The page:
The new proposed laws for Macau casinos have been made public, and the existing casino operators – and their investors – have breathed sighs of relief. The government has made it clear that there will be “no more than six casino concessions,” which all six companies read as “we will be renewed.”
Probably so. Politically and legally, it would be too difficult to throw out one of the current operators.
Under Macanese law, once a casino concession expires, the casino itself, along with its gaming tables, slot machines, and all other equipment, “revert” to the government of Macau. And the law is clear the casino company receives zero compensation. What American company would be willing to invest in China in the future if the PRC says, “Thanks for the billion-dollar casinos. Now, go away.”
Giving a casino concession to a new operator would create enormous problems for both the loser and the winner. The outgoing operator would still own the hotel, shops, and land-lease. But those would be almost worthless without the casino, except to one very interested party. The new concessionaire would now own the casino, but it would have no right to trespass through the old concessionaire’s hotel to get there. So it would have to try and buy the surrounding hotel or spend years and hundreds of millions of dollars building an entirely new casino/hotel. The government of Macau will undoubtedly want to avoid this mess.
But it still may be too early to celebrate. There are lots of major unanswered questions. For example, how much will concessionaires have to pay to keep their casinos open?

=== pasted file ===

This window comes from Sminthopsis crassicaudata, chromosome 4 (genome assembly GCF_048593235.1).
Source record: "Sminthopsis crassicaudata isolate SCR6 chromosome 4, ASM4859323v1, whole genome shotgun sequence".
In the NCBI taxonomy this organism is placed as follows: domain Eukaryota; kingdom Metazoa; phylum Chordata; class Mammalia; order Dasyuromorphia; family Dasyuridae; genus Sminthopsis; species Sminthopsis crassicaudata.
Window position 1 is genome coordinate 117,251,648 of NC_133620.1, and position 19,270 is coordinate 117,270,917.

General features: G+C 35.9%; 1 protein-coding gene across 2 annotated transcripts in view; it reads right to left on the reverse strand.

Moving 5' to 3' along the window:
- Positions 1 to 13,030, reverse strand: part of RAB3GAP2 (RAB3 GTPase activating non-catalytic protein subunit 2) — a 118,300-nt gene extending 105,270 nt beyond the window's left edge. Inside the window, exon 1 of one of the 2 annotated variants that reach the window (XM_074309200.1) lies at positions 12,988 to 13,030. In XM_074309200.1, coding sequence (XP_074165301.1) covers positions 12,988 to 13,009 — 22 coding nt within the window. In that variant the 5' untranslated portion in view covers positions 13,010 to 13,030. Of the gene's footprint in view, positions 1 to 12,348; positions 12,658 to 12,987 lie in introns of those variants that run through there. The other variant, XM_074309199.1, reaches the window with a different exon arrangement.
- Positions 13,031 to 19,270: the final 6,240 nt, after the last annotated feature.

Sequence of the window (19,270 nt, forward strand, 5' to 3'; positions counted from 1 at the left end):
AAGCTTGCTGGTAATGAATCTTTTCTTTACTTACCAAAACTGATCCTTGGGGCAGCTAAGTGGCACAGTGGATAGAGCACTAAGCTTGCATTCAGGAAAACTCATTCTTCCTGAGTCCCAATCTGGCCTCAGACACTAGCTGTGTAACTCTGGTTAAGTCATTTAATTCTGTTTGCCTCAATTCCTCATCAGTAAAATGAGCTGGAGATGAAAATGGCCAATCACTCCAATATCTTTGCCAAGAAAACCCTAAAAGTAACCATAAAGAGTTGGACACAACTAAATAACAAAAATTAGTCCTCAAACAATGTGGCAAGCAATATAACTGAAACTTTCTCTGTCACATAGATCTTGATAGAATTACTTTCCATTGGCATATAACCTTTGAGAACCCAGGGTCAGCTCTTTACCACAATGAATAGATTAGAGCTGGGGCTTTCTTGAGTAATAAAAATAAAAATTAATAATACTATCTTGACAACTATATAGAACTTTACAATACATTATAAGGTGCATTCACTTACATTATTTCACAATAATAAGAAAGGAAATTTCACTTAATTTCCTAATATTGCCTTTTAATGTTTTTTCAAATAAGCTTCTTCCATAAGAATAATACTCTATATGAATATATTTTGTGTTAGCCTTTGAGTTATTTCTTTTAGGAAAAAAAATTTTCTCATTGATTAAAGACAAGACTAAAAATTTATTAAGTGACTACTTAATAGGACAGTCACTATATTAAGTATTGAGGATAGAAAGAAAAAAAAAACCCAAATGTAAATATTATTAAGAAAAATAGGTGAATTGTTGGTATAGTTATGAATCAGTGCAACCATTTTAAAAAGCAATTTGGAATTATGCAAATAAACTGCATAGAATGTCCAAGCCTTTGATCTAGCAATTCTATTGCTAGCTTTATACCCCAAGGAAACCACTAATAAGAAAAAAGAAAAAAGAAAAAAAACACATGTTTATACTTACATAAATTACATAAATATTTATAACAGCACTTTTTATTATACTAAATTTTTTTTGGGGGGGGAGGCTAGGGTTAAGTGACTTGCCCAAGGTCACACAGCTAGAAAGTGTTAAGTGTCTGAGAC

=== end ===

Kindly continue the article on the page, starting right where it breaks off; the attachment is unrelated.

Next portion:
On June 26, 2022, all the concessions revert to Macau. The casino companies then have to pay for their next 10-year concession.
In 2001, the concession expired on the Grand Lisboa, the flagship of Stanley Ho’s company, SJM, and the casino reverted to Macau. The government instantly renewed the concession. But it required SJM to pay for the renewal, in effect, buying the casino it had built.
A government Evaluation Committee used the formula for valuing hotels, not casinos, and came up with a price of MOP 75.86 million (US$9.5 million). That is, of course, ridiculously small.
I expect Macau will ask – although “ask” may not be the right word, since there will be no negotiations – for at least US$100 million for a casino the size of the Venetian. The new concessions are for 10 years. So, this would mean the Las Vegas Sands would pay only $10 million a year for its right to operate one of the most successful casinos in the world.
In fact, I expect Macau will ask for much more. Every government in the world which has legalized successful casinos has demanded more money from its operators when licenses came up for renewal. Usually, this is by increasing taxes. But Macau announced it is sticking with its already high 39% effective tax rate.
So, it will resell the concessions back to their present owners. Plus, it is now explicitly requiring casino operators to invest in programs under the vague descriptions of “educational, scientific and technological nature, environmental protection, culture, and sports.”
My guess is this means giving hundreds of millions of dollars to the University of Macau and other schools, spending massive amounts on mass transit and building arenas and soccer stadiums.
There are other proposed restrictions, especially on junkets, which will hurt VIP rooms. At the same time, Macau’s Chief Executive will require payments if a casino’s gaming tables and machines don’t make enough money. And each casino will have a cap on how many games it is allowed to operate.
The most important unknown is how much Macau is going to interfere in the activities of casino companies outside of China. The proposed law even appears to say that Macau casino subsidiaries cannot share revenue with their American parent companies.
It does a US company little good to own a casino in Macau if all it can earn is management fees.
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